By the late 1880s, James Campbell and Sons had developed an extensive building supplies business which embraced timber, lime, brick, stone, asphalt, and hardware. In September 1883 they had acquired a half interest in George Fischer's Pottery at Albion [established c1861], the new firm being styled George Fischer & Co. - two years later they bought out Fischer and renamed the business the Albion Brick and Pottery Works. This was the start of Campbell's focus on Albion. In 1890, their Coochin Creek Sawmills were closed and an extensive new sawmill was opened at Albion, which became the focus of Campbell's sawmilling interests in Brisbane until the middle of the 20th century. The establishment of the Albion works, combined with the Australia-wide depression of the early 1890s and severe flooding of the Brisbane River in 1890 and 1893 - which caused extensive damage at Campbell's Creek Street warehouse and is likely to have inundated the New Farm lime kilns - resulted in the firm relinquishing the Langshaw property in the early 1890s. In June 1894 title passed to the Queensland National Bank Ltd, and three years later to Thomas William Hanmer, who held the interest in a £7,000 mortgage on the property taken out by James Campbell in 1886.
A search of the Brisbane Post Office Directories indicates that following James Campbell and Sons' removal c1894, the site of the former Langshaw mills and lime works remained unoccupied for about 20 years. A plan of Campbell's Wharf New Farm, thought to date to 1904, shows lime kiln ruins with an adjoining iron shed, a retaining wall at the high water mark with a short wharf, and remnants of the Langshaw Sawmill. In 1914 title passed to James Green, a Brisbane timber merchant, who had moved his Wickham Street business to the New Farm site by 1916. By 1921, Rosenfeld & Co. (Qld) Ltd, timber merchants, were operating a saw mill from this location, and title to the property passed to Julius Rosenfeld in January 1924. A disastrous fire in February 1931 destroyed the mill, and in 1933 Rosenfeld subdivided the land into residential allotments around a short cul-de-sac, Julius Street, which was dedicated by the Brisbane City Council in 1934. In 1935 a set of flats [Aloha Court - later renamed Pine Lodge] was erected on the subdivision containing the kilns, and at this time a garage associated with the flats was erected at the edge of the cliff, in part resting on the lime kiln remains.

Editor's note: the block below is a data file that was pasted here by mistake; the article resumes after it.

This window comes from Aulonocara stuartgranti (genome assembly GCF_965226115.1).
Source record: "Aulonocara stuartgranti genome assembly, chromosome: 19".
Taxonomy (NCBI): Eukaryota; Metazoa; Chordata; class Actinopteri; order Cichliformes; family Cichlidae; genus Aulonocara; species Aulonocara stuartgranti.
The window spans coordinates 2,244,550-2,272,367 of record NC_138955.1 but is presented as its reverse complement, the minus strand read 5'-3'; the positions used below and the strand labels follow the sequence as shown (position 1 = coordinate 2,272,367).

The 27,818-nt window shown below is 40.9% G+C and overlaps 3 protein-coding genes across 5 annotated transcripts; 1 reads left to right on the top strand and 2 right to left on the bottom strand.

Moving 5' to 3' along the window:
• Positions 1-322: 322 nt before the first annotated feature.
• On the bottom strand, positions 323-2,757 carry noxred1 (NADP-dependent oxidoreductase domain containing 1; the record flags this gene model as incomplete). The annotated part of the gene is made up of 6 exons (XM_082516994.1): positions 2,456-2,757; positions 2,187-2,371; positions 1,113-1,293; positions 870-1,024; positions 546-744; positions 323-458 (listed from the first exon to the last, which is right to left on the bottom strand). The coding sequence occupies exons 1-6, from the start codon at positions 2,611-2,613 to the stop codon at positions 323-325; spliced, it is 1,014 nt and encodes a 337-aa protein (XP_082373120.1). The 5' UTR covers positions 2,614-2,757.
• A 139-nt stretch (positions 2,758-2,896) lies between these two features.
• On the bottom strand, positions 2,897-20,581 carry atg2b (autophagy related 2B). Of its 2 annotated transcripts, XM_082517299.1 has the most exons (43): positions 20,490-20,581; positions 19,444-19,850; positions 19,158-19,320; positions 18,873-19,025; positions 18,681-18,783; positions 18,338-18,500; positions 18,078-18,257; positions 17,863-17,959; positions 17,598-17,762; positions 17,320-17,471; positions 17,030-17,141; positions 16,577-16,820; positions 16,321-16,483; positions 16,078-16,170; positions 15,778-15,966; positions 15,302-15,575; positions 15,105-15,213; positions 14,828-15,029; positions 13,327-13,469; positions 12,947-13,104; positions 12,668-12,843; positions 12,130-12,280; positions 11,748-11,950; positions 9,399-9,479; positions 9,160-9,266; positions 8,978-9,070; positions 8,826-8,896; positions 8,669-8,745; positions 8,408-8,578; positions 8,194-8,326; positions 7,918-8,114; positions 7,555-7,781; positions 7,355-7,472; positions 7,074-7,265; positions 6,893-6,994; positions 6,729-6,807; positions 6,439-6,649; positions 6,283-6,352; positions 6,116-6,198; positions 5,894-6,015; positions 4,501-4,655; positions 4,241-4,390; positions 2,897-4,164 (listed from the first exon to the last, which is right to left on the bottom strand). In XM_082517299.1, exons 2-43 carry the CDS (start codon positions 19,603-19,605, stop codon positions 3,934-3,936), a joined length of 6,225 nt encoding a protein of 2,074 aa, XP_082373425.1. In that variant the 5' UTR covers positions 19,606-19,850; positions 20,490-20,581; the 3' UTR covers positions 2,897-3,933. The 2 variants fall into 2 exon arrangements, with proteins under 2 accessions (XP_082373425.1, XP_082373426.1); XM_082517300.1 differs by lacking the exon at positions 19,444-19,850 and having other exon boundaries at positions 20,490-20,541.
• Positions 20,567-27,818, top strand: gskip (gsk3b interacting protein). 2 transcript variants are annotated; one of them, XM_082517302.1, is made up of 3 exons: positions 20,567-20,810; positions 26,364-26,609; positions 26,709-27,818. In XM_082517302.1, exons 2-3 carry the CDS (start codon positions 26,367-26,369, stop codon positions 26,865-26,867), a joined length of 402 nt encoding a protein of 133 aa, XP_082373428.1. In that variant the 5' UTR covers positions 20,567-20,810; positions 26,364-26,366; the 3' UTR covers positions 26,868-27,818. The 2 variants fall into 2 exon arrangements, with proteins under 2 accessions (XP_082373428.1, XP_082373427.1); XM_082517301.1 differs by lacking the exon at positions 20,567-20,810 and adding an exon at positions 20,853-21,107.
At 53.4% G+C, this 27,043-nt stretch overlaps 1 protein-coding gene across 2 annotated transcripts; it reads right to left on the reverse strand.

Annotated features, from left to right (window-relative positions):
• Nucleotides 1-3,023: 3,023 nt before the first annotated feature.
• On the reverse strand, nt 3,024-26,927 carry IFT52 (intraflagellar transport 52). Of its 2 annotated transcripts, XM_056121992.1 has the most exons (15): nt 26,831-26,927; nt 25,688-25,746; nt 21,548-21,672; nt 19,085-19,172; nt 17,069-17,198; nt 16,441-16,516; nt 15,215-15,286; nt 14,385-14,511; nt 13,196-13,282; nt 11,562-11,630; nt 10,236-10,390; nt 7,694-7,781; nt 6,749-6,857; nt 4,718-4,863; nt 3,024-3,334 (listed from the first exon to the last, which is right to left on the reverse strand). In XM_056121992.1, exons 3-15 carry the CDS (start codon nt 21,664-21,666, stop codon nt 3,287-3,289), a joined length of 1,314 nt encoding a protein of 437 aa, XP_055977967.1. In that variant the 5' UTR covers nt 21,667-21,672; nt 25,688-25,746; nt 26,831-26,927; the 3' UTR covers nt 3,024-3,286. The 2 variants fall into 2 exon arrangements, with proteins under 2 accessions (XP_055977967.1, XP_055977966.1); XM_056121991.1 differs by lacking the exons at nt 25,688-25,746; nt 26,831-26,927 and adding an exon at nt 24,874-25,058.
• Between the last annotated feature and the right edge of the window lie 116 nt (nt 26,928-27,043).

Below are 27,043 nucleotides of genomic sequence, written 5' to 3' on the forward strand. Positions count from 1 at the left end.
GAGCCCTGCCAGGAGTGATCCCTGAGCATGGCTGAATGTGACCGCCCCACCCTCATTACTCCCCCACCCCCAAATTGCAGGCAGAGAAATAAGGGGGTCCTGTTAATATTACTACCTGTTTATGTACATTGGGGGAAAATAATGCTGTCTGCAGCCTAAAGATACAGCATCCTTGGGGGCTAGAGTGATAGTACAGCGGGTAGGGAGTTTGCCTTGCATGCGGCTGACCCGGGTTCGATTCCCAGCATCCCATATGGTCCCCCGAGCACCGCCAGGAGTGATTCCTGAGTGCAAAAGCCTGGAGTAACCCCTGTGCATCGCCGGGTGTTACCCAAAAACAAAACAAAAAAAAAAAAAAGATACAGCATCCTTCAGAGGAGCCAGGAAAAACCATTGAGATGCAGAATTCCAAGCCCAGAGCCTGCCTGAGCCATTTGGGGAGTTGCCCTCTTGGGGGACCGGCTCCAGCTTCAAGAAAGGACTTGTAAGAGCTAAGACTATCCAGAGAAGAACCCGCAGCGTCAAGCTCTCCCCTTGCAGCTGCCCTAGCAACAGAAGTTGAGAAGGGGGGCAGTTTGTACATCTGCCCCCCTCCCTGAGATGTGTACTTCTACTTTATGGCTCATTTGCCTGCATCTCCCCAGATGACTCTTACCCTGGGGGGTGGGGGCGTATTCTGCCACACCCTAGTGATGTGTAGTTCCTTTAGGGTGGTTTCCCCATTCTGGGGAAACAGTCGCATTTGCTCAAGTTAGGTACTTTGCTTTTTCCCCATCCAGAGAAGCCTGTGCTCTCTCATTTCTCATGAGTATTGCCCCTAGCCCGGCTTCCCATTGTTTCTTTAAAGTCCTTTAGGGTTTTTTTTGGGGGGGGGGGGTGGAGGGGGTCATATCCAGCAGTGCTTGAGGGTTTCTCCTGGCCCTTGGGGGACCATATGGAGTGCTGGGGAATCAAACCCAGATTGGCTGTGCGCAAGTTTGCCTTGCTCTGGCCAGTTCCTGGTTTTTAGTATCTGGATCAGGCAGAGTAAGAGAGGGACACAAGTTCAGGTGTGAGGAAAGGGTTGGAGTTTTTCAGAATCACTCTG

James Campbell and Sons Ltd became one of the great success stories of locally-derived Queensland commerce/industry. James Campbell died in 1904, James Mitchell Campbell in 1906 and John Dunmore Campbell in 1909, but the business was sustained and flourished through the first half of the 20th century by three generations of the Campbell family. In 1951 it became part of the Carrick group of companies, but retained the name of James Campbell and Sons. In 1954 the firm celebrated 100 years of trading, and survived into the 1990s as Campbell's Timber and Hardware, until absorbed into the BBC Hardware chain c1995.